My paracord dog leash- Part One

Posted: February 13, 2012 by Sarge in Uncategorized

I am by no means  an artist.  I’m no craftsman either (though I do have a Craftsman Club card somewhere).  I undertook this simple project becuase I thought it would be cool, and it could be useful.  I took lots of pictures, and will do my best to explain my process and my rationale.  If you don’t yet own a spool of paracord, shame on you.  For 40 bucks you can get 1000 ft. of cord rated at 550 lbs.  It’s lightweight, strong, and durable.  I have used it to fix everything from military trucks to shoes.  Making a leash with it allows me to make a useful and compact item that can be expanded into a decent length of cord in an emergency.

Okay, anyhow, on to the project.  I started with about 70 ft. of cord, knowing that extra can always be cut off and saved for other things.  I purchased a clip for the end I will attach to the dogs collar.  For the ‘handle’ end, I chose to use two pieces of hardward.  This increases the usefulness of the leash should I need to take it apart in an emergency.  At the very end of the woven strap, I used a welded steel ring that is rated for about 120 lbs.  Part way down the strap, I attached in a quick link, rated for about 800 lbs.  In addition to the equipment in the leash, I also had about 5 feet of balsa wood sticks.  You will need something like this, but it could be dowels, pens and pencils, or chopsticks if you’re in Japan or some shit.

Step one:  Cut a length of paracord.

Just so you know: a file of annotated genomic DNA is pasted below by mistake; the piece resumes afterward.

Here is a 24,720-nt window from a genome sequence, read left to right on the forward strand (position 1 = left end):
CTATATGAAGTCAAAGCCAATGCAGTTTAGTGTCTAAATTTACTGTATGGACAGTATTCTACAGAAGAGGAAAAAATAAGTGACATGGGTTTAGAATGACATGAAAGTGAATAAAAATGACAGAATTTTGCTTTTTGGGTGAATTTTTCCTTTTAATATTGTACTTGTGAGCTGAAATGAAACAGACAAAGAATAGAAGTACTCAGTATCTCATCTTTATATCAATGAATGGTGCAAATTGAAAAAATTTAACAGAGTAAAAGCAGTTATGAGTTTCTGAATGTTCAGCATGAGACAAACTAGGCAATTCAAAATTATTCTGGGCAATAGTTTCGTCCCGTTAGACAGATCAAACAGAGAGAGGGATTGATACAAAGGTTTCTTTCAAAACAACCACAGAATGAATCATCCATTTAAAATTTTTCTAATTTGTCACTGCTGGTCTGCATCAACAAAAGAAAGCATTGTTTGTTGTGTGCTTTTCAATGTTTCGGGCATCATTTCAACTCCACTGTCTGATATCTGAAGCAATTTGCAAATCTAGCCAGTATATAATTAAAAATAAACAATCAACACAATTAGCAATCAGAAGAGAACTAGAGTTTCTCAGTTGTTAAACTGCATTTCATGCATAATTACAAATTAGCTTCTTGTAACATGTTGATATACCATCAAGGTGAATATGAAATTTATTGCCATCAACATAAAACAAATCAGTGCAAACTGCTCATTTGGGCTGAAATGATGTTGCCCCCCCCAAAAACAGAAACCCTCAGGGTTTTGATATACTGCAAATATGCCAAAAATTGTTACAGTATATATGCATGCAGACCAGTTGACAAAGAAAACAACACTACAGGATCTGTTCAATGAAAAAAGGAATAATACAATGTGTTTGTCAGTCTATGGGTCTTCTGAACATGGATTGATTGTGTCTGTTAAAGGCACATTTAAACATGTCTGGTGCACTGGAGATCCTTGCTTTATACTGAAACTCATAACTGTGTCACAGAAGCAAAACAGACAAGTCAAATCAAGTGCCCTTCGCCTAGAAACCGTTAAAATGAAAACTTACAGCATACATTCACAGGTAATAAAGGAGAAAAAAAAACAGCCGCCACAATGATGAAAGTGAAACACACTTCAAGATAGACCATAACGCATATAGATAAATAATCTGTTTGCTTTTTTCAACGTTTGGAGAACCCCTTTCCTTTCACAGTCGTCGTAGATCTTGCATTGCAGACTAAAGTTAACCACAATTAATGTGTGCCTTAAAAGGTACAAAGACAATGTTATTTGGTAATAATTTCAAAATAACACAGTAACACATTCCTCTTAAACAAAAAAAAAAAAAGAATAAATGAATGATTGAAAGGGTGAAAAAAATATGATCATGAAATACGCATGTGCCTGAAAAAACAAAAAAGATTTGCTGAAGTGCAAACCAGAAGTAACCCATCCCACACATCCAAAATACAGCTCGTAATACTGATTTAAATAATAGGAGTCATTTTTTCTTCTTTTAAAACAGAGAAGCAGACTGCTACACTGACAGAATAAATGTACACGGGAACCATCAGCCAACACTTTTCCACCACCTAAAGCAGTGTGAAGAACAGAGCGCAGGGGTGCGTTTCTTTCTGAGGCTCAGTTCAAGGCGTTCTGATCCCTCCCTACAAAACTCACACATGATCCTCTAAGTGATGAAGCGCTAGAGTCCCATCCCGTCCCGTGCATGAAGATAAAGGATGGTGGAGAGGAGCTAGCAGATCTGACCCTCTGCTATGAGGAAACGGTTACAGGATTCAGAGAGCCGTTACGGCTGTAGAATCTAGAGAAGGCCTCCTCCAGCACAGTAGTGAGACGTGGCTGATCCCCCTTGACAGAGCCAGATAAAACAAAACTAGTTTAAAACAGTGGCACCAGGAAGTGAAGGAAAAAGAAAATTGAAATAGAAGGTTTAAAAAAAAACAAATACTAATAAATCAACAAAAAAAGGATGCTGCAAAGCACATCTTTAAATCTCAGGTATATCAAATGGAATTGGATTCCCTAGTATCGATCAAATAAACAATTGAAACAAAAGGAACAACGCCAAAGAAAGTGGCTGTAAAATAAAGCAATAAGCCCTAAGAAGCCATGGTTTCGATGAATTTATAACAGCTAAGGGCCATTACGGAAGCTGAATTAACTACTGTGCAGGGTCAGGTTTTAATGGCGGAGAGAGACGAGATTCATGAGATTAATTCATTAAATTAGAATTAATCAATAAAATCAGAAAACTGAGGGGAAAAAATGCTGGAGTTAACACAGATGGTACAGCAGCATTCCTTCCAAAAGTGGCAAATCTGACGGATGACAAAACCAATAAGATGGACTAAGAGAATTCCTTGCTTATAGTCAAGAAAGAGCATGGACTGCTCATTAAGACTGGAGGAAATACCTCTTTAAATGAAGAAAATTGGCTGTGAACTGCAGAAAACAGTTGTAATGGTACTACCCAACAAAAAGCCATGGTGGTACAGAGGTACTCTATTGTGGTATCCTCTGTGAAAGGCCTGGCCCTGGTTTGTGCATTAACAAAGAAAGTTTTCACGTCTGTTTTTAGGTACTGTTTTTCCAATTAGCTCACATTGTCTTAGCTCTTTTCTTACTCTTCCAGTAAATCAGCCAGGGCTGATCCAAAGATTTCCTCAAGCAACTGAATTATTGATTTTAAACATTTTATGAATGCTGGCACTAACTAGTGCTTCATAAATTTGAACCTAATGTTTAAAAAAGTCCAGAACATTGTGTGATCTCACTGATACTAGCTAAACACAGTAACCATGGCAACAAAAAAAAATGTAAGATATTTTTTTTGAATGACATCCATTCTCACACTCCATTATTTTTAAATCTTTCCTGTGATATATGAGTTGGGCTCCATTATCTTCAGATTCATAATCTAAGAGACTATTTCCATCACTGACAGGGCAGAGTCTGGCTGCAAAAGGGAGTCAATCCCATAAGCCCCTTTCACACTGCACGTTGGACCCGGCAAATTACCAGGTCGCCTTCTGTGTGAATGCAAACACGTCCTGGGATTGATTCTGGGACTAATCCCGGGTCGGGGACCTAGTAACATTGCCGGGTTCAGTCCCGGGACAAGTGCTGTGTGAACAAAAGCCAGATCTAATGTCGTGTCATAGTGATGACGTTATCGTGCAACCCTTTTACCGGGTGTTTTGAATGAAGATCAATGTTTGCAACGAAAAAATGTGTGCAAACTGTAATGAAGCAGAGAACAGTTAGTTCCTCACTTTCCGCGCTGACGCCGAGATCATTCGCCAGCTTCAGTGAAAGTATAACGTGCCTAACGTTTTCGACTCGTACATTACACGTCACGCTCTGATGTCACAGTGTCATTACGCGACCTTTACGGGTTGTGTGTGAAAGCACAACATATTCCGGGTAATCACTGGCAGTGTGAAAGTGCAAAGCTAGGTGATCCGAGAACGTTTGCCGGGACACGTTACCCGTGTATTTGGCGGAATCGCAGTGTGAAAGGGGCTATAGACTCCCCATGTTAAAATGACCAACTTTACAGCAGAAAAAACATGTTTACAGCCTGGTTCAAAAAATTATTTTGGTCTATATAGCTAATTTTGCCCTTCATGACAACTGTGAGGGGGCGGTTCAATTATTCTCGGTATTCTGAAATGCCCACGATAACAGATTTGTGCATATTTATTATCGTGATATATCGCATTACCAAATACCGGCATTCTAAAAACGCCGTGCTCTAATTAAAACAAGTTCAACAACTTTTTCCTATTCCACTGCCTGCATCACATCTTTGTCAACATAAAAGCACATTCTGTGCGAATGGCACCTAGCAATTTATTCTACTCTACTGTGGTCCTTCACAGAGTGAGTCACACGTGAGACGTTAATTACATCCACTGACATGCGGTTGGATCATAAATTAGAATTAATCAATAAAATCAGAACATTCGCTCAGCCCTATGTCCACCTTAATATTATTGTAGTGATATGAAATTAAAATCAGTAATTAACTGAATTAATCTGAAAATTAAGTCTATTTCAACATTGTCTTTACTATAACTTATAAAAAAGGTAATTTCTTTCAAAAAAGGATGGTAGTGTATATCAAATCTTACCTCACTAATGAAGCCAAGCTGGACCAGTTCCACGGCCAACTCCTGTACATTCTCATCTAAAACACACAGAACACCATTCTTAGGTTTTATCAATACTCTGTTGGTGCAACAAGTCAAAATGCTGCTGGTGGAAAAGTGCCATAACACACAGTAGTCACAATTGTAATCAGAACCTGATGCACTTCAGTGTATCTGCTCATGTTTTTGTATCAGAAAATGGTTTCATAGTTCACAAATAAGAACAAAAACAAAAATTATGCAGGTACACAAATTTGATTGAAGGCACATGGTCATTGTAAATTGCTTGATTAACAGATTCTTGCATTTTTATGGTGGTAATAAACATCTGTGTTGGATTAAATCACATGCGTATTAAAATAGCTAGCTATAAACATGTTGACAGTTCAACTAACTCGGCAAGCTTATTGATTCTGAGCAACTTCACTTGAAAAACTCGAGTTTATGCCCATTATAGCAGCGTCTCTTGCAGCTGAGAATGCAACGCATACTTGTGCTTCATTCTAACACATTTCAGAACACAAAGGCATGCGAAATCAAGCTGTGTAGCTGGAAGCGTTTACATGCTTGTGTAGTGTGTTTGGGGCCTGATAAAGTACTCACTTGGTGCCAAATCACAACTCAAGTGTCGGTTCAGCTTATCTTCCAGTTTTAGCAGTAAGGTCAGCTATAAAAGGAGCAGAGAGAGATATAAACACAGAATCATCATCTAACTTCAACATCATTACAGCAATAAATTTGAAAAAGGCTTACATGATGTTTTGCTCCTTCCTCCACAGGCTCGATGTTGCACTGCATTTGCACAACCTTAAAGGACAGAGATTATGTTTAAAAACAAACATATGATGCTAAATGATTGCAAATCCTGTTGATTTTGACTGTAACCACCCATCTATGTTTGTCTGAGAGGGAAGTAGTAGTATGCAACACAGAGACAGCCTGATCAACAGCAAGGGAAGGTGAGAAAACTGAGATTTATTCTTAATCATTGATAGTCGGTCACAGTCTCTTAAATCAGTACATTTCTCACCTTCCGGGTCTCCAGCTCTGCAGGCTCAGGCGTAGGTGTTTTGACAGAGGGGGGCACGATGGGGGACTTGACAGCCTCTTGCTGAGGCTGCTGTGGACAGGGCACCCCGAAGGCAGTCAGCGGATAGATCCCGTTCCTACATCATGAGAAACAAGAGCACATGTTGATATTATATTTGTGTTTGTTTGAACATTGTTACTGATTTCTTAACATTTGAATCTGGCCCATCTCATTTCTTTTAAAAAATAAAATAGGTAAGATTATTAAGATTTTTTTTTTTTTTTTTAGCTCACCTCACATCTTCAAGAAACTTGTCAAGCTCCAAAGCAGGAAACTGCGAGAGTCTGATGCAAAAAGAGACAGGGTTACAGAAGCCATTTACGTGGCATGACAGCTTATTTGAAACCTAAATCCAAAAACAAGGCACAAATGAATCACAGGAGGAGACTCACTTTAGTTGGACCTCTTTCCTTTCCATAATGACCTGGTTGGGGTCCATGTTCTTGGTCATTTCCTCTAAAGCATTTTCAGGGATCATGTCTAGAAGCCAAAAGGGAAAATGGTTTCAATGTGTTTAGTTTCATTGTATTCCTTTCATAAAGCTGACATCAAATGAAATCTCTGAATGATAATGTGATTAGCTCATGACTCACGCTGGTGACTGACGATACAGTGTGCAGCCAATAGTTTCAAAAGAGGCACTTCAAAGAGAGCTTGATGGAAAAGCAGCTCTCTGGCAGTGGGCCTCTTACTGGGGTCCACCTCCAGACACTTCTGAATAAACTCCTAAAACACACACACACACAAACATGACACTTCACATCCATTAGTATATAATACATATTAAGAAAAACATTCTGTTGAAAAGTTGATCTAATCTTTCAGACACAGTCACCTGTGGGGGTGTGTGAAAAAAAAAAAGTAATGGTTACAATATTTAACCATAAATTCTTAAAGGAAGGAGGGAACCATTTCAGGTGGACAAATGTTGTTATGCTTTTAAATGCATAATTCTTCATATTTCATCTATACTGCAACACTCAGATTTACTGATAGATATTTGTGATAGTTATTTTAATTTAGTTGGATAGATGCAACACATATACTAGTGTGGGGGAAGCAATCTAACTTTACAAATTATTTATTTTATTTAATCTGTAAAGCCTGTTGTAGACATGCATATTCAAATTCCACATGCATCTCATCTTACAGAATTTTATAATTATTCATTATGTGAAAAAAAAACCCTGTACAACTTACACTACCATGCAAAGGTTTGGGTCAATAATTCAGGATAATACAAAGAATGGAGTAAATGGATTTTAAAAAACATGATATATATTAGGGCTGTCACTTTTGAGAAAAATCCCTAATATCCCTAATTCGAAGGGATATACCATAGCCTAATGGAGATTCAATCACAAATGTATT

Step two:  Tie the clip to the end of the paracord.

I used a buntline hitch to tie it on, although I ended up undoing it later on.  Go figure.  (Yeah, I had to look up a buntline hitch too.  I have both a knot tying phone app and a knot tying book)

Step three:  Run the cord back and forth between the clip and the welded ring a couple of times.  It will turn out better if you make sure that it always enters on one side and leaves on the other side of the loops.  You can run it back and forth as many times as you want.  With each pass you will make your leash wider, and add to the amount of paracord it includes.

I made three complete loops, giving me six individual lines.  Once you’re done making the loops, pull them apart until the leash is the length you want.  Keep in mind that it will end up six or so inches shorter than it starts, because you have to fold the last 6 inches over to create the ‘handle’ loop.

Step four:  Begin weaving.  This is where the sticks come in.  You could simply weave the end of paracord back and forth on itself, but this will be very time consuming to take apart when you actually need it.  If you use my method, and tuck loops through, they will pull out much more quickly when you’re in a bad situation.  Keep in mind, emergencies are just that, and you want your survivial shit now, not in 15 minutes.

Every time you weave a loop through the lines, throw the end around your stick.




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